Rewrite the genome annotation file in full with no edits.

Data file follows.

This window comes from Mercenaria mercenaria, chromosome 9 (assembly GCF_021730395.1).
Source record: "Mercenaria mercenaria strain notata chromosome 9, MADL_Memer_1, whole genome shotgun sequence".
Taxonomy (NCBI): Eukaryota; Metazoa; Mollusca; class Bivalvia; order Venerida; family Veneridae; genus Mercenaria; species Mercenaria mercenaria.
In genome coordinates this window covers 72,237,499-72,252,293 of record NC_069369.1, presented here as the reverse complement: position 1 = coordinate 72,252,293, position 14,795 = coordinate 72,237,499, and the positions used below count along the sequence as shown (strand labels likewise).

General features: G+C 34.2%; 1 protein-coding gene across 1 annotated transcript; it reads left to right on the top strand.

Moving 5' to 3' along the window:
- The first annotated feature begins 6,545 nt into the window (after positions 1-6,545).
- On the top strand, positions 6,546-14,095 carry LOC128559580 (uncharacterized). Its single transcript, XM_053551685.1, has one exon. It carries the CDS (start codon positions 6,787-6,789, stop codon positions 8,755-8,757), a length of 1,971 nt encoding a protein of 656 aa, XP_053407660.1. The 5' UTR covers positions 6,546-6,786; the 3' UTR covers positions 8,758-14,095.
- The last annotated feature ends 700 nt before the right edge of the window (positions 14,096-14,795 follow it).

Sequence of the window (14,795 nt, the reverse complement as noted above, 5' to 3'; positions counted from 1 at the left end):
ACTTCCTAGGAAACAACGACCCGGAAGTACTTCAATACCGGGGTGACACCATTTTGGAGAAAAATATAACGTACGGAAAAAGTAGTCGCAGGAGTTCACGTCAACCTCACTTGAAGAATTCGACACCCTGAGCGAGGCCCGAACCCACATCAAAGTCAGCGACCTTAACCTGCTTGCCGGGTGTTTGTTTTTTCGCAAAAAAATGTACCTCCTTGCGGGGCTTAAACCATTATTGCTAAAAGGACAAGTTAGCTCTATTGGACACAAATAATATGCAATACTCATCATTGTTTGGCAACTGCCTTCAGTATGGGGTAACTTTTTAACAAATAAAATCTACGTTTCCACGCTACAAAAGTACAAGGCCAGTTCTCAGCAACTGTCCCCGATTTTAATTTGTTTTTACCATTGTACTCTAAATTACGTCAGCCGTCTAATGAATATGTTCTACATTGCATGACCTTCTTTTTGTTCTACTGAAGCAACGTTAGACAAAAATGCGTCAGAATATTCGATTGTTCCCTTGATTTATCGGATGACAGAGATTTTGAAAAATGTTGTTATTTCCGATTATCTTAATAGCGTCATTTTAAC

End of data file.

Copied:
This window comes from Mercenaria mercenaria, chromosome 9 (assembly GCF_021730395.1).
Source record: "Mercenaria mercenaria strain notata chromosome 9, MADL_Memer_1, whole genome shotgun sequence".
Taxonomy (NCBI): Eukaryota; Metazoa; Mollusca; class Bivalvia; order Venerida; family Veneridae; genus Mercenaria; species Mercenaria mercenaria.
In genome coordinates this window covers 72,237,499-72,252,293 of record NC_069369.1, presented here as the reverse complement: position 1 = coordinate 72,252,293, position 14,795 = coordinate 72,237,499, and the positions used below count along the sequence as shown (strand labels likewise).

General features: G+C 34.2%; 1 protein-coding gene across 1 annotated transcript; it reads left to right on the top strand.

Moving 5' to 3' along the window:
- The first annotated feature begins 6,545 nt into the window (after positions 1-6,545).
- On the top strand, positions 6,546-14,095 carry LOC128559580 (uncharacterized). Its single transcript, XM_053551685.1, has one exon. It carries the CDS (start codon positions 6,787-6,789, stop codon positions 8,755-8,757), a length of 1,971 nt encoding a protein of 656 aa, XP_053407660.1. The 5' UTR covers positions 6,546-6,786; the 3' UTR covers positions 8,758-14,095.
- The last annotated feature ends 700 nt before the right edge of the window (positions 14,096-14,795 follow it).

Sequence of the window (14,795 nt, the reverse complement as noted above, 5' to 3'; positions counted from 1 at the left end):
ACTTCCTAGGAAACAACGACCCGGAAGTACTTCAATACCGGGGTGACACCATTTTGGAGAAAAATATAACGTACGGAAAAAGTAGTCGCAGGAGTTCACGTCAACCTCACTTGAAGAATTCGACACCCTGAGCGAGGCCCGAACCCACATCAAAGTCAGCGACCTTAACCTGCTTGCCGGGTGTTTGTTTTTTCGCAAAAAAATGTACCTCCTTGCGGGGCTTAAACCATTATTGCTAAAAGGACAAGTTAGCTCTATTGGACACAAATAATATGCAATACTCATCATTGTTTGGCAACTGCCTTCAGTATGGGGTAACTTTTTAACAAATAAAATCTACGTTTCCACGCTACAAAAGTACAAGGCCAGTTCTCAGCAACTGTCCCCGATTTTAATTTGTTTTTACCATTGTACTCTAAATTACGTCAGCCGTCTAATGAATATGTTCTACATTGCATGACCTTCTTTTTGTTCTACTGAAGCAACGTTAGACAAAAATGCGTCAGAATATTCGATTGTTCCCTTGATTTATCGGATGACAGAGATTTTGAAAAATGTTGTTATTTCCGATTATCTTAATAGCGTCATTTTAAC